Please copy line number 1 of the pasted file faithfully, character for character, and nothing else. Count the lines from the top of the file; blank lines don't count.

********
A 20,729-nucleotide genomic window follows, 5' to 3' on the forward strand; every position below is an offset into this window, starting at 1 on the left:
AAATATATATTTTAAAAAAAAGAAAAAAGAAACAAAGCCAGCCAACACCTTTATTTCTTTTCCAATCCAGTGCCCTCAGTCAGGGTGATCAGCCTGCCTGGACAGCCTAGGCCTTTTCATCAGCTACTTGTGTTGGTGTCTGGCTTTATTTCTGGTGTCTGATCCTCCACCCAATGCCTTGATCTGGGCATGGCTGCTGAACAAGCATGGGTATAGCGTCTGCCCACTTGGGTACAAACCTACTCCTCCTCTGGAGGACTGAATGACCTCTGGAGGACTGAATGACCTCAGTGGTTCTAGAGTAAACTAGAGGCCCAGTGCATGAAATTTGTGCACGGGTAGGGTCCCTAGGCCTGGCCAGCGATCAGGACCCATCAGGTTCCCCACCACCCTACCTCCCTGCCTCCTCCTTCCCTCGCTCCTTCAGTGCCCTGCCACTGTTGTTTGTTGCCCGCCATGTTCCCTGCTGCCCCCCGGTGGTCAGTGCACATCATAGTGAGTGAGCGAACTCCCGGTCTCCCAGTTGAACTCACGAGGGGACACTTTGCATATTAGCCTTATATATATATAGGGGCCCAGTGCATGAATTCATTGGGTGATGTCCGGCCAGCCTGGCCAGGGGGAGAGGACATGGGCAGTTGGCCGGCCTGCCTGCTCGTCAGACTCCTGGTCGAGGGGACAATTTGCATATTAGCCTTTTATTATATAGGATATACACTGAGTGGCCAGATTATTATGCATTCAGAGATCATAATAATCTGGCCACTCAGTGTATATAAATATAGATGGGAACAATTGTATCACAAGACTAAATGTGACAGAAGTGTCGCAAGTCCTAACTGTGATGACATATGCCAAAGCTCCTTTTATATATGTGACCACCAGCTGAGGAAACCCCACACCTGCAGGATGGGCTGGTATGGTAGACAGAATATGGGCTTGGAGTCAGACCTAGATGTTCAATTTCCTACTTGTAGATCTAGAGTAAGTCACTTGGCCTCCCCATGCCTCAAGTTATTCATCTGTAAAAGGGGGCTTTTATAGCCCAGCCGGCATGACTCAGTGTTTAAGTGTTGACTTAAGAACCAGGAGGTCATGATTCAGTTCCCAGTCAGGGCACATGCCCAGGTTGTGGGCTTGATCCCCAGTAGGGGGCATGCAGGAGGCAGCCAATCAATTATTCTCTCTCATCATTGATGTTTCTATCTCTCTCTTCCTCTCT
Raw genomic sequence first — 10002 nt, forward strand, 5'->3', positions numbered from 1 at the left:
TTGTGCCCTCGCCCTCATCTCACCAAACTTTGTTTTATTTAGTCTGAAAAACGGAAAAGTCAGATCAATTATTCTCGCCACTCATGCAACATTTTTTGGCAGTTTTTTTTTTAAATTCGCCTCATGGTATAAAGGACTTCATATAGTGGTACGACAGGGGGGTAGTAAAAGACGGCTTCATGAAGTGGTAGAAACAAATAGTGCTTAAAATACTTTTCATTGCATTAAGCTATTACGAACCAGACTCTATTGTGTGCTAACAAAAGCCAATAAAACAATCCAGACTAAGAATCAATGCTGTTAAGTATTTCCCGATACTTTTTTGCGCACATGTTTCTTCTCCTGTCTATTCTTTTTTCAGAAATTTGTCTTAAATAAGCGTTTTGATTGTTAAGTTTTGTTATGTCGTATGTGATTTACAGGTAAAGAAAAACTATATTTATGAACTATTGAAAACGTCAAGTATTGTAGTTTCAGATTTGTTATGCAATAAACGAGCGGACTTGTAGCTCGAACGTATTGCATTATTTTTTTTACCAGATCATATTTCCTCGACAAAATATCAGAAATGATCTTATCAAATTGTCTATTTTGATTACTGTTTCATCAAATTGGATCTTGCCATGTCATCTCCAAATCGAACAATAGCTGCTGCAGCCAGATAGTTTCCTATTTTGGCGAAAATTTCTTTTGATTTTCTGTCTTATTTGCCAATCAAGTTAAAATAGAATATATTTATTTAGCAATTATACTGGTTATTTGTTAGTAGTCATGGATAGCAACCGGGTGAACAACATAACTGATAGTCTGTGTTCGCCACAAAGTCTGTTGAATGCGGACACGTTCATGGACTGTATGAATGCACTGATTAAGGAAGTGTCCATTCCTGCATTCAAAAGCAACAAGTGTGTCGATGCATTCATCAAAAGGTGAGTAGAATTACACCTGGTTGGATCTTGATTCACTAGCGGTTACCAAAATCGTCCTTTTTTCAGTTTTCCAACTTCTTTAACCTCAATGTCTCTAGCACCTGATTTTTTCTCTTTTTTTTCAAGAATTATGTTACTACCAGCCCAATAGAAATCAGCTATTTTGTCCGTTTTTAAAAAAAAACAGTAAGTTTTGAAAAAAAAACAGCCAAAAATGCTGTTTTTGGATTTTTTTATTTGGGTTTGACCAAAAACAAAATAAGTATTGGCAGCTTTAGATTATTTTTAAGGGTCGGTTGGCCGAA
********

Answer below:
A 20,729-nucleotide genomic window follows, 5' to 3' on the forward strand; every position below is an offset into this window, starting at 1 on the left: